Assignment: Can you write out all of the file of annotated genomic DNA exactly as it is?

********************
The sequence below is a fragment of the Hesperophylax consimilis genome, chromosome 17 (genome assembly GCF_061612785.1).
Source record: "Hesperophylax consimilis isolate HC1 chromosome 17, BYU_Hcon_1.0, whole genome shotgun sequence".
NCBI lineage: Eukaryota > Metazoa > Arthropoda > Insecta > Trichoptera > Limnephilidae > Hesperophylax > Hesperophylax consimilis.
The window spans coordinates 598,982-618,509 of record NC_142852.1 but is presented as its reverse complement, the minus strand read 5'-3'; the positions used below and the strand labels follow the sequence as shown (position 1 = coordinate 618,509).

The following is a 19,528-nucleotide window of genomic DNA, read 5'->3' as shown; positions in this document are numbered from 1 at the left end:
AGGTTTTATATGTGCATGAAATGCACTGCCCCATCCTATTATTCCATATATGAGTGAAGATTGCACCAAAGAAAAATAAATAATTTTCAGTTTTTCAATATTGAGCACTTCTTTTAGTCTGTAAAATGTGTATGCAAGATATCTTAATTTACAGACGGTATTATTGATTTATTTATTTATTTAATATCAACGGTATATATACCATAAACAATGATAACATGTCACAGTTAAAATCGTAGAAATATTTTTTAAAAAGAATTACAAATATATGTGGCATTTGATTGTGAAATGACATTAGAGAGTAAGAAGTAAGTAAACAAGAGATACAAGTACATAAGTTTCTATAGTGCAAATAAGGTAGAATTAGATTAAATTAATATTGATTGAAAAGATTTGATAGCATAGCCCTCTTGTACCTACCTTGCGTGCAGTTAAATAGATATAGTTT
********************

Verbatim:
The sequence below is a fragment of the Hesperophylax consimilis genome, chromosome 17 (genome assembly GCF_061612785.1).
Source record: "Hesperophylax consimilis isolate HC1 chromosome 17, BYU_Hcon_1.0, whole genome shotgun sequence".
NCBI lineage: Eukaryota > Metazoa > Arthropoda > Insecta > Trichoptera > Limnephilidae > Hesperophylax > Hesperophylax consimilis.
The window spans coordinates 598,982-618,509 of record NC_142852.1 but is presented as its reverse complement, the minus strand read 5'-3'; the positions used below and the strand labels follow the sequence as shown (position 1 = coordinate 618,509).

The following is a 19,528-nucleotide window of genomic DNA, read 5'->3' as shown; positions in this document are numbered from 1 at the left end:
AGGTTTTATATGTGCATGAAATGCACTGCCCCATCCTATTATTCCATATATGAGTGAAGATTGCACCAAAGAAAAATAAATAATTTTCAGTTTTTCAATATTGAGCACTTCTTTTAGTCTGTAAAATGTGTATGCAAGATATCTTAATTTACAGACGGTATTATTGATTTATTTATTTATTTAATATCAACGGTATATATACCATAAACAATGATAACATGTCACAGTTAAAATCGTAGAAATATTTTTTAAAAAGAATTACAAATATATGTGGCATTTGATTGTGAAATGACATTAGAGAGTAAGAAGTAAGTAAACAAGAGATACAAGTACATAAGTTTCTATAGTGCAAATAAGGTAGAATTAGATTAAATTAATATTGATTGAAAAGATTTGATAGCATAGCCCTCTTGTACCTACCTTGCGTGCAGTTAAATAGATATAGTTT